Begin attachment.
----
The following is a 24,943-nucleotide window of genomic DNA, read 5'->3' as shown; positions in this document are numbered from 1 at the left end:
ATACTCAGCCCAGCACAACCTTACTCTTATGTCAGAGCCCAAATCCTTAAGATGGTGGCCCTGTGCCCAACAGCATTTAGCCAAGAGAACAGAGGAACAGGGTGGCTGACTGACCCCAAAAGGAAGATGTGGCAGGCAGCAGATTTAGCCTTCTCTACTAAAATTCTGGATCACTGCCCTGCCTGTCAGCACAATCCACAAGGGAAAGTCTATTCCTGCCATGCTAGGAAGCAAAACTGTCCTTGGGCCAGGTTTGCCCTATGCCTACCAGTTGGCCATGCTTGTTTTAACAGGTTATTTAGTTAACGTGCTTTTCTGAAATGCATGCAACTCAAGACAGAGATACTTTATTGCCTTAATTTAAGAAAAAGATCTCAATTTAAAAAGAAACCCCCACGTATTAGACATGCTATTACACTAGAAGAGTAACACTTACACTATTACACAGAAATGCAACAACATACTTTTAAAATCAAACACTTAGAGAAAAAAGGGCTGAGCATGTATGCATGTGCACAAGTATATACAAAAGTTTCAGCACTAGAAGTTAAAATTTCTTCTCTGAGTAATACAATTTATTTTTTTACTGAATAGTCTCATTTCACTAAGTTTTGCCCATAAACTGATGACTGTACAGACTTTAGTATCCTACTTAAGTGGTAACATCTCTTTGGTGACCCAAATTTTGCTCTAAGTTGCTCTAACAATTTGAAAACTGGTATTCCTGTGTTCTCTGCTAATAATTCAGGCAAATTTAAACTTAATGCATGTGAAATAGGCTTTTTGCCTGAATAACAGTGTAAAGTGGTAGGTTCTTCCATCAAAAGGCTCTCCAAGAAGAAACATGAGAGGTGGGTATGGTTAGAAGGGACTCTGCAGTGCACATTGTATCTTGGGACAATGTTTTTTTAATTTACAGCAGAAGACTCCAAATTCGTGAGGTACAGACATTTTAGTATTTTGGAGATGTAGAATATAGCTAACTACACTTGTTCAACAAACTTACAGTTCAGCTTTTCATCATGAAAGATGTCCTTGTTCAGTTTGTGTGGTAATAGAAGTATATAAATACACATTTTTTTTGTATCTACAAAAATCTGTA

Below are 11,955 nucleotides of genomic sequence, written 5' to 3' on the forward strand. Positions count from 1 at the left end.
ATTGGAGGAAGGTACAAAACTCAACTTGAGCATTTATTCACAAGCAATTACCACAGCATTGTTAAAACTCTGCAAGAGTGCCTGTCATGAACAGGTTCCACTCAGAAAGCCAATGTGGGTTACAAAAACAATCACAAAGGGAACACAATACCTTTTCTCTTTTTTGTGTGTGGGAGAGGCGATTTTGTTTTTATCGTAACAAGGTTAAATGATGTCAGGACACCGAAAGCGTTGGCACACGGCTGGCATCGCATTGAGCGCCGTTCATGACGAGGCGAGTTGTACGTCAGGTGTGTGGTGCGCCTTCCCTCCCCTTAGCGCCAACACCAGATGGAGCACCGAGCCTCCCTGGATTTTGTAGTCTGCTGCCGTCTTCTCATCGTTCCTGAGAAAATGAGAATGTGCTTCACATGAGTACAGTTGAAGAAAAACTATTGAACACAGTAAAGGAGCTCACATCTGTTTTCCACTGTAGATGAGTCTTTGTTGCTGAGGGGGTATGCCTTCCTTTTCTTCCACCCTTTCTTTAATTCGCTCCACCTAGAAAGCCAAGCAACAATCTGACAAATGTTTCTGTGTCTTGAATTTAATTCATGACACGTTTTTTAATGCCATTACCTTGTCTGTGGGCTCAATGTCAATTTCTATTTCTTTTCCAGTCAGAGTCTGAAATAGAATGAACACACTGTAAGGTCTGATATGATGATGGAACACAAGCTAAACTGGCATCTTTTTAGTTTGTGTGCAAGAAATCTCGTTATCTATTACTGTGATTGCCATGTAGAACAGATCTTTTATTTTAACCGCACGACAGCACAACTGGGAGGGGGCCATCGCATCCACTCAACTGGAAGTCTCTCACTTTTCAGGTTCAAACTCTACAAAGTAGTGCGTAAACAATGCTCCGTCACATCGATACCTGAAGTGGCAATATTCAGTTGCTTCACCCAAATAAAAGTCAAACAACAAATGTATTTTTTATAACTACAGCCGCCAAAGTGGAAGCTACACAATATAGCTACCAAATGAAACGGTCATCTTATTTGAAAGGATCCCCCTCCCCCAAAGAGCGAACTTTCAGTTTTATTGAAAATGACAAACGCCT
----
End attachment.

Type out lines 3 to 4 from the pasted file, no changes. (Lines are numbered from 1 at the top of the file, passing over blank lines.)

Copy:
Below are 11,955 nucleotides of genomic sequence, written 5' to 3' on the forward strand. Positions count from 1 at the left end.
ATTGGAGGAAGGTACAAAACTCAACTTGAGCATTTATTCACAAGCAATTACCACAGCATTGTTAAAACTCTGCAAGAGTGCCTGTCATGAACAGGTTCCACTCAGAAAGCCAATGTGGGTTACAAAAACAATCACAAAGGGAACACAATACCTTTTCTCTTTTTTGTGTGTGGGAGAGGCGATTTTGTTTTTATCGTAACAAGGTTAAATGATGTCAGGACACCGAAAGCGTTGGCACACGGCTGGCATCGCATTGAGCGCCGTTCATGACGAGGCGAGTTGTACGTCAGGTGTGTGGTGCGCCTTCCCTCCCCTTAGCGCCAACACCAGATGGAGCACCGAGCCTCCCTGGATTTTGTAGTCTGCTGCCGTCTTCTCATCGTTCCTGAGAAAATGAGAATGTGCTTCACATGAGTACAGTTGAAGAAAAACTATTGAACACAGTAAAGGAGCTCACATCTGTTTTCCACTGTAGATGAGTCTTTGTTGCTGAGGGGGTATGCCTTCCTTTTCTTCCACCCTTTCTTTAATTCGCTCCACCTAGAAAGCCAAGCAACAATCTGACAAATGTTTCTGTGTCTTGAATTTAATTCATGACACGTTTTTTAATGCCATTACCTTGTCTGTGGGCTCAATGTCAATTTCTATTTCTTTTCCAGTCAGAGTCTGAAATAGAATGAACACACTGTAAGGTCTGATATGATGATGGAACACAAGCTAAACTGGCATCTTTTTAGTTTGTGTGCAAGAAATCTCGTTATCTATTACTGTGATTGCCATGTAGAACAGATCTTTTATTTTAACCGCACGACAGCACAACTGGGAGGGGGCCATCGCATCCACTCAACTGGAAGTCTCTCACTTTTCAGGTTCAAACTCTACAAAGTAGTGCGTAAACAATGCTCCGTCACATCGATACCTGAAGTGGCAATATTCAGTTGCTTCACCCAAATAAAAGTCAAACAACAAATGTATTTTTTATAACTACAGCCGCCAAAGTGGAAGCTACACAATATAGCTACCAAATGAAACGGTCATCTTATTTGAAAGGATCCCCCTCCCCCAAAGAGCGAACTTTCAGTTTTATTGAAAATGACAAACGCCT